Santonilyo: The Pagan Origins of Santo Nino

In Cebu, some, if not most, establishments or residences have always kept an altar or a pedestal with a carved wooden statue of a little king, clothed in rich fabric of red or green, wearing a golden necklace and bearing a scepter and a globus cruciger in his hands. This figure was brought by the Spaniards and is known as Santo Niño. This image is revered by Cebuanos,  holding festivities in honor of the miraculous child Jesus.

During the pre-Spanish colonial era, our ancestors had similar wooden idols named as guardians, protectors and pagan deities. This brought a similar legend about a piece of drift wood that turned out to be miraculous, and scared away creatures when placed on the farms. Let’s take a look at the origins of the religious image that once was said to be a pagan god and converted to the catholic path to many of us believe in.

Ifugao “Bulul” Pair Rice God Statue with Inlaid bead eyes considered as a Lianito credits to www.tribalasia.com

 The Lianito Idol

The Animist people of the Visayas region worshipped a time god known as Kaptan, equivalent to the creator god Bathala of the Tagalogs. He was the supreme deity in the Visayan pantheon, but relatively distant. To bridge the gap of the activities of heaven and the mortals, the ancient people replaced mediators such nature-based deities known as diwatas (fairies and elementals) and anitos (ancestral spirits) who supposed to give blessings and abundance on a family or a society.

Furthermore, these “Anito” spirits are usually old ancestors who have lived a virtuous life when they were alive. Each house in the ancient Visayas was supposed to carry a “tawu tawu”(idols) made out of wood, stone, gold or ivory whom the family pay honor in resemblance of offering food or flowers and “pag-anito”(worship) to ensure and continue daily blessings upon them. When the head of a family dies, everyone in the village help make the statue, they would carve out an androgynous (to further symbolize gender-equality), child-like image, and always smiling to what they would call the “Lianito”, the collective embodiment of the ancestor spirit of a family and territory and they would dress the doll with gold and would place the image among the other idols.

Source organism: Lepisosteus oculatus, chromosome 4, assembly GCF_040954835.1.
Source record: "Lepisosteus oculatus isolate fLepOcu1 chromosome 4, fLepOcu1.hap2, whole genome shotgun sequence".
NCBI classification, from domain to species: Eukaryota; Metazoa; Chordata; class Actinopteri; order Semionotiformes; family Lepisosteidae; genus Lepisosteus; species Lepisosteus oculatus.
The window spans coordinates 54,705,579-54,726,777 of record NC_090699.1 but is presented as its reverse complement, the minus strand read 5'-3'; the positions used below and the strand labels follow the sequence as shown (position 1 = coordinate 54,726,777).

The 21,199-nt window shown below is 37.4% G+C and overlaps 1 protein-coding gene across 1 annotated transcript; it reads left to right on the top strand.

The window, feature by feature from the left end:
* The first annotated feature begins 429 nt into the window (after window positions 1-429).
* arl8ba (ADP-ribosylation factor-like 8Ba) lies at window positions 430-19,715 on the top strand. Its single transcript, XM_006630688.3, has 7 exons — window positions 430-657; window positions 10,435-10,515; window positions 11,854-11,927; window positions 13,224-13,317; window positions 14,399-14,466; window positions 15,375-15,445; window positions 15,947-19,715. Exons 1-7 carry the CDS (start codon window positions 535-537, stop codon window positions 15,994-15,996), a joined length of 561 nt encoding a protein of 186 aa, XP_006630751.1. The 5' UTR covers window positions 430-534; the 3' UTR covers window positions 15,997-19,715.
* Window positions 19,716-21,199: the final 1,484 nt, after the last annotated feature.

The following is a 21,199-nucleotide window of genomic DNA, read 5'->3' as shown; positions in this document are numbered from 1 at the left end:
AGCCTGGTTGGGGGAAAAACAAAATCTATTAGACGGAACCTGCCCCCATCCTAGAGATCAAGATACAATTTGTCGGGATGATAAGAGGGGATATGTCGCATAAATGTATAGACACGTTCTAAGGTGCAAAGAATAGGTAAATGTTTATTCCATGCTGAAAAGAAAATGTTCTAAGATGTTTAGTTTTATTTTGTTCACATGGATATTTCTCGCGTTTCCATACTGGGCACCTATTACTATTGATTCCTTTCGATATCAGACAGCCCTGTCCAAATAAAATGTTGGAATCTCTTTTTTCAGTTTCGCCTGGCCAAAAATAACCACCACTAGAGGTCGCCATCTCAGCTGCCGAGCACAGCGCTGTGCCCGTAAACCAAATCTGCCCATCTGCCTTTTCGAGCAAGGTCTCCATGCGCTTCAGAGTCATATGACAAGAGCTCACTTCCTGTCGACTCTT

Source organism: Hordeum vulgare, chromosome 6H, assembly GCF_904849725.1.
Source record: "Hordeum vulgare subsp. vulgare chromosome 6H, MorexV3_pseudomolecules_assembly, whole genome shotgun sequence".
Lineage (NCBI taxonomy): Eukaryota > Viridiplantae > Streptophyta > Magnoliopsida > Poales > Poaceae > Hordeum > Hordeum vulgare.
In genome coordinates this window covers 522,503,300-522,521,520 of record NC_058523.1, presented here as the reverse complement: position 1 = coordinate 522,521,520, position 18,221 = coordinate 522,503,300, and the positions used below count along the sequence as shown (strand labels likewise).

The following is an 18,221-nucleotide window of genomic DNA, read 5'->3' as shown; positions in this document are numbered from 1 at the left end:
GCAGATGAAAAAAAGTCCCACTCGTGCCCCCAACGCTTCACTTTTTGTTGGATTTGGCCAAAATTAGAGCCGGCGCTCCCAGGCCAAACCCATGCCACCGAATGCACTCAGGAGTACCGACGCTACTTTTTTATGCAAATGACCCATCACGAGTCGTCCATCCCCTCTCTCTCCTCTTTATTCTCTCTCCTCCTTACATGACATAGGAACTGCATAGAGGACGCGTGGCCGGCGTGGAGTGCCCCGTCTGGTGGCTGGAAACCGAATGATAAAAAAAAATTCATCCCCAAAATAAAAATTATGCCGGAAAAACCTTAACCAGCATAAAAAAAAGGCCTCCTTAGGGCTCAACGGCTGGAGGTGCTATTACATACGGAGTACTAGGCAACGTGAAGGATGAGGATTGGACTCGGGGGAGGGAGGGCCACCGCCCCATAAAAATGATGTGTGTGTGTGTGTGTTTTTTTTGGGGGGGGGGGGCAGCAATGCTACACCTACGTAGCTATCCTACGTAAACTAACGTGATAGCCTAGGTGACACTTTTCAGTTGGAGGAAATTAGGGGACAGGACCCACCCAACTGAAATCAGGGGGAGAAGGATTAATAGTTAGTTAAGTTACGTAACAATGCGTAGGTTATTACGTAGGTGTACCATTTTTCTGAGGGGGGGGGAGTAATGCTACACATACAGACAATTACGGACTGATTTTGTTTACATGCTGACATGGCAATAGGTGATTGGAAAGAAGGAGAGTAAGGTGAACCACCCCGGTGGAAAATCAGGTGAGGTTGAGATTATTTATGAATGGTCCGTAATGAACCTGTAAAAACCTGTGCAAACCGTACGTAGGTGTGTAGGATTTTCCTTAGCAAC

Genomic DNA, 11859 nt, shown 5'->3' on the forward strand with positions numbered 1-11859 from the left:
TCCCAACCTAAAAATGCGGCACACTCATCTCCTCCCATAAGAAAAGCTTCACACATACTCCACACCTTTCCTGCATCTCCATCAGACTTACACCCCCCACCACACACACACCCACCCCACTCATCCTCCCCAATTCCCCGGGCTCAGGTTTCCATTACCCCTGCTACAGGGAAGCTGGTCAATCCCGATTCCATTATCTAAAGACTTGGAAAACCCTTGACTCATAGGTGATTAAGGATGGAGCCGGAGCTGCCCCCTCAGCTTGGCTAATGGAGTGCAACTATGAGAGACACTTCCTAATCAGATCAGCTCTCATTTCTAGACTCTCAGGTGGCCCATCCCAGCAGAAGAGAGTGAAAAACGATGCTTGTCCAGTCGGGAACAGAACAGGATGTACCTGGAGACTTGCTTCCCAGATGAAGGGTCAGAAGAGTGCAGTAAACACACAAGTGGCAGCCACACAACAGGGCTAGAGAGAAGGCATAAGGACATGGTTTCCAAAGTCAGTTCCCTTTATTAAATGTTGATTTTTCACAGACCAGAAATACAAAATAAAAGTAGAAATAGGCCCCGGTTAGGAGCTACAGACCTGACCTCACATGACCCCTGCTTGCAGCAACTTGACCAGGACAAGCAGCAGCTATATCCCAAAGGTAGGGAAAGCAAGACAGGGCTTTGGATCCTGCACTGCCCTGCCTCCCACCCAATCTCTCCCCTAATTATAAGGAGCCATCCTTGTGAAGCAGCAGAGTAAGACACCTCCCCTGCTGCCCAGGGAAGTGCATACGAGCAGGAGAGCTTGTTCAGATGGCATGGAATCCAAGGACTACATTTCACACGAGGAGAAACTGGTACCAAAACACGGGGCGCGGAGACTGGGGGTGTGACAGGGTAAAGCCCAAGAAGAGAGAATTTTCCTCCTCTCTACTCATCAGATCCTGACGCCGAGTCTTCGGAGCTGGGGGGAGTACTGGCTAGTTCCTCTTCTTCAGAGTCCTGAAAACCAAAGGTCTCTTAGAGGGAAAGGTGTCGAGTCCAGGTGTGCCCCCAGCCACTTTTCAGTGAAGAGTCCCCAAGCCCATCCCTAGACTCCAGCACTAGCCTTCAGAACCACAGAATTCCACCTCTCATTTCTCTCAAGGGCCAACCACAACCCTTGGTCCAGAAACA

Painting of Queen Juana (Hara Humamay) by Filipino artist Manuel Panares

The Baptism

The birth of Catholicism in Cebu was through the image of Santo Niño de Cebu, brought by the Spanish Occupation through Antonio Pigafetta, an Italian scribe of Ferdinand Magellan, given as a gift to Hara Humamay the royal consort of the chieftain of Cebu of 1521, Rajah Humabon, as token of good relations and allegiance to Spain. The queen was baptized to Catholicism and renounced her animist beliefs and dubbed a new Christian name, “Juana”.

Queen Juana loved the image so much that according to the account of Pigafetta upon receiving, she bathed the statue with her tears of joy as she is hugging it. Eight hundred Cebuanos were baptized as well and were given an image of the Virgin Mary, a crucifix and a bust depiction of Jesus before Pontius Pilate. The Spaniards underestimated the animist faith that Magellan discovered that the king and queen still keep their Lianitos. The queen perhaps readily accepted the Santo Niño because it looked more regal and refined. Rest of the history follows of another chieftain’s refusal of conquering the land and instilling tradition that was Datu Lapu-Lapu and had a violent conflict which caused Magellan’s death.